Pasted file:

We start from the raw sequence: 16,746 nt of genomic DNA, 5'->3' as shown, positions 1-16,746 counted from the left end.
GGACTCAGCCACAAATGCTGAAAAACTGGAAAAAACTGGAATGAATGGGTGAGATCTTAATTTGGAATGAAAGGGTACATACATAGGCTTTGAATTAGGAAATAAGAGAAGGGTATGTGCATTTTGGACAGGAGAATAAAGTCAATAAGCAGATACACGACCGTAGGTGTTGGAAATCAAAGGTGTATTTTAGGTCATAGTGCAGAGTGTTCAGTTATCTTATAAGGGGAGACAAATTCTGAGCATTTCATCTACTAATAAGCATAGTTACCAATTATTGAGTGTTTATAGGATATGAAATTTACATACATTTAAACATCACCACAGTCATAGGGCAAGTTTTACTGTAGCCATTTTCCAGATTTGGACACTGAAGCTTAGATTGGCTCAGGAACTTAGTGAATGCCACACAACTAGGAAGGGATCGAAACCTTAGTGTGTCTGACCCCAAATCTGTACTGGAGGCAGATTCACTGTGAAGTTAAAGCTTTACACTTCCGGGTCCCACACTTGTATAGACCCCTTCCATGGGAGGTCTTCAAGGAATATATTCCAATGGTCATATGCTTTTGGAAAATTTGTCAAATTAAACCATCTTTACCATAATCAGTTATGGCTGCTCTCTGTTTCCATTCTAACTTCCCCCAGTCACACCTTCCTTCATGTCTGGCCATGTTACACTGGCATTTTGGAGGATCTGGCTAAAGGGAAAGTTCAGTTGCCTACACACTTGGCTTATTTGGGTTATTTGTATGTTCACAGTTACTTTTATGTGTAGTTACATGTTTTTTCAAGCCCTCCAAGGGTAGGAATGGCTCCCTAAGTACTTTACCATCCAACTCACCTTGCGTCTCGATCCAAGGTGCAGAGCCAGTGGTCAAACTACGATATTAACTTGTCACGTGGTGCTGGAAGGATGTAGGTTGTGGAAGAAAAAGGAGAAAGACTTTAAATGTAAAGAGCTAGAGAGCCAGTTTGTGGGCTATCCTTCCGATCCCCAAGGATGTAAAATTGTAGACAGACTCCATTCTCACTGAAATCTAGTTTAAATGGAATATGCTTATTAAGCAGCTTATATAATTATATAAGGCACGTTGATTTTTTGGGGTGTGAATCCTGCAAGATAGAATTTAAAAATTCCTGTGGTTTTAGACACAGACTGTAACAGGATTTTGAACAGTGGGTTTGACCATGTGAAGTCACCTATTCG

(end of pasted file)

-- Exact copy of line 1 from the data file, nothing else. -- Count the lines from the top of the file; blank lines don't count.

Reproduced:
We start from the raw sequence: 16,746 nt of genomic DNA, 5'->3' as shown, positions 1-16,746 counted from the left end.